Origin of the Rhyming Chroniclers. — The first writers that we may fairly call English, were Rhyming Chroniclers. They professed to give in metre a record of early British history, and the matter of their Chronicles was made up from these grotesque Welsh traditions, so industriously preserved by Geoffrey of Monmouth. They did not, however, always take their materials directly from Geoffrey. Previously to their time, a race of minstrels had sprung up in France, and these French poets were the first to avail themselves of the materials collected by Geoffrey. Within a very few years after the appearance of his work, they had translated these legends from his prose Latin to Norman-French metre. Some of the English Chroniclers took their stories from these Norman-French poems; some took directly from the original Latin of Geoffrey: some took from both sources; and all added and varied, each to suit his own taste and circumstances.

Origin of Layamon's Chronicle.- Layamon's Chronicle, Brutus of England, is in the main a translation of a Chronicle of the same name, “ Brut d'Angleterre," by Wace, a Norman-French poet, who took the story from Geoffrey of Monmouth. Layamon, however, besides translating from Wace, took materials also from other sources, particularly from Venerable Bede, the ecclesiastical historian of Great Britain.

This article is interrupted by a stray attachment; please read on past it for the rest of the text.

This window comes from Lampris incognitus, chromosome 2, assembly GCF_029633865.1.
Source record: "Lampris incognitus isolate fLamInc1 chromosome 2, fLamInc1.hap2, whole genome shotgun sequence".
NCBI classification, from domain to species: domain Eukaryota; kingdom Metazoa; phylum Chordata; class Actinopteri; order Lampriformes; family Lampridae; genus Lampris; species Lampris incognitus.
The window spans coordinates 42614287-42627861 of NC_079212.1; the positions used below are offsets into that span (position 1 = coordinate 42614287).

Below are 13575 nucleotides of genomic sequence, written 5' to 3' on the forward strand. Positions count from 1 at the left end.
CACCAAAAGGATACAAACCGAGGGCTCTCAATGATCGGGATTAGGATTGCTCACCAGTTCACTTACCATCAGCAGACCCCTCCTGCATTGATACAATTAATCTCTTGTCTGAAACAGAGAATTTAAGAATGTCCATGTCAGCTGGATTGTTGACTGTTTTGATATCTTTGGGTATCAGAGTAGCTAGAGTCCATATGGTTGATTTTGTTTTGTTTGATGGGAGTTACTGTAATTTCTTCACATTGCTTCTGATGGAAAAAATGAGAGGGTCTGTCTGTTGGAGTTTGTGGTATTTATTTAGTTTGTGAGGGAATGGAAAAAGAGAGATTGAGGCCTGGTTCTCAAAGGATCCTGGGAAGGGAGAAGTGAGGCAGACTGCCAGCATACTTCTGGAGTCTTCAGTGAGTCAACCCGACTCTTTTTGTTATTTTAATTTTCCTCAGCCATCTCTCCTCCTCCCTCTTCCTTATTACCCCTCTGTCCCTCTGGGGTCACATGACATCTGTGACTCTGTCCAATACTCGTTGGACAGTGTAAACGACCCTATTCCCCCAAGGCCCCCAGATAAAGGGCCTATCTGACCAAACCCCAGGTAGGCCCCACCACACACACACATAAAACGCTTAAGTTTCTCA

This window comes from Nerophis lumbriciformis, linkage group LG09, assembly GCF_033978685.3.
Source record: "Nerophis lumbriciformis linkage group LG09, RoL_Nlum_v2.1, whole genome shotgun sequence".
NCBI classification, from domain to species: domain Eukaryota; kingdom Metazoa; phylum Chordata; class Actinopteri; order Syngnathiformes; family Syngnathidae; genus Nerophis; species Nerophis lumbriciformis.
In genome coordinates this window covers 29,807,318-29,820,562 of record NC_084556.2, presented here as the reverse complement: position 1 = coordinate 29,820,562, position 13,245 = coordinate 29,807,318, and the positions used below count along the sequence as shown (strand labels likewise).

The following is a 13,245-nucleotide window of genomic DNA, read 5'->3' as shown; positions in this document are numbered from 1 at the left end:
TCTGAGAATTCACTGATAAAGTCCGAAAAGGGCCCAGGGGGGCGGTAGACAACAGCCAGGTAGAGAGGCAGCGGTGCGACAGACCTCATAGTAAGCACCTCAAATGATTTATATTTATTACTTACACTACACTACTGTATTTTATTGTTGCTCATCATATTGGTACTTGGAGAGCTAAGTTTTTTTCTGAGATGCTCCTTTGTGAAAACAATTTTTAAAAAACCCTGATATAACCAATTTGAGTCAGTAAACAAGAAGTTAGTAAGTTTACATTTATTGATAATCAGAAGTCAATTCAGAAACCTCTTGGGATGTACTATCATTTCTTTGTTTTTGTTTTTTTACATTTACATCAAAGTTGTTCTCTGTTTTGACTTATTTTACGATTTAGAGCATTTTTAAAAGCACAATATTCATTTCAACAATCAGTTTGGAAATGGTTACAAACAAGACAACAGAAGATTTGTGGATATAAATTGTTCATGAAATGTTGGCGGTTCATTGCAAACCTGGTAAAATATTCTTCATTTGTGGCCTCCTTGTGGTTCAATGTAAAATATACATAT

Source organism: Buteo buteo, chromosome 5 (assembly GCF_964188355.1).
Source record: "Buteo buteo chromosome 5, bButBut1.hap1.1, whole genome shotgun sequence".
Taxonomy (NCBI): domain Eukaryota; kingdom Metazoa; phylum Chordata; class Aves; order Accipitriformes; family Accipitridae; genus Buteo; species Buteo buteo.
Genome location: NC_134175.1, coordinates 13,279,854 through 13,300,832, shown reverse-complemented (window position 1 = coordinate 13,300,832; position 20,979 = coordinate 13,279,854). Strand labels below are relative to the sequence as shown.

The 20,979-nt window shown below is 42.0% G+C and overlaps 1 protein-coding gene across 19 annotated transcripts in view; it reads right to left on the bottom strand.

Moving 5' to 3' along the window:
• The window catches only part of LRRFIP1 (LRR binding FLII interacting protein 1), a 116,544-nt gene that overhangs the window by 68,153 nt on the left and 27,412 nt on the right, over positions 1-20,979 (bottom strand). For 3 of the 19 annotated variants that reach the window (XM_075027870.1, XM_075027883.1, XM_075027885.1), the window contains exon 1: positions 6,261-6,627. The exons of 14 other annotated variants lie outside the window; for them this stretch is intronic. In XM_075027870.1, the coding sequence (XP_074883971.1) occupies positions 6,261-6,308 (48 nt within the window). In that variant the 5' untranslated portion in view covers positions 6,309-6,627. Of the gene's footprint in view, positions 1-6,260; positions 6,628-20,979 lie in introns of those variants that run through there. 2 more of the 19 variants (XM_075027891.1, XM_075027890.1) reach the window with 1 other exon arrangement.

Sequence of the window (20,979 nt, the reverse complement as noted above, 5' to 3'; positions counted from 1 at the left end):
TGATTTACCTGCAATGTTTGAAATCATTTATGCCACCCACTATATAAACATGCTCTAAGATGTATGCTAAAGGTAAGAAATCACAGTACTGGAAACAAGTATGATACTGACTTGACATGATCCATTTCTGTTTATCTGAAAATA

Of Layamon himself we know nothing, except what he himself tells us, which is very little. He tells us that he was a priest, and that he resided at Ernley, near Redstone, in Worcestershire; and he seems to say that he was employed in the services of the church there.

Date of the Chronicle. — The composition of the Chronicle, Brutus of England, has been assigned, from internal evidence, to the beginning of the thirteenth century, not later, probably, than the year 1205.

Versification of the Chronicle. - The French Chronicle which Layamon followed was in eight-syllable rhyming couplets. Layamon's Brutus sometimes rhymes; as,

- Kinges - theines

- thinges -sweines - scelde. Occasionally also it runs into regular octo-syllabics; as,

Summe heo gunnen lepen,

Summe heo drive balles. There is, too, an occasional appearance of the peculiar alliteration which characterized the old Saxon poetry. * On the whole, it would seem that Layamou, for his versifica

- velde

* See Hart's Composition and Rhetoric; subject, Versification, p. 222.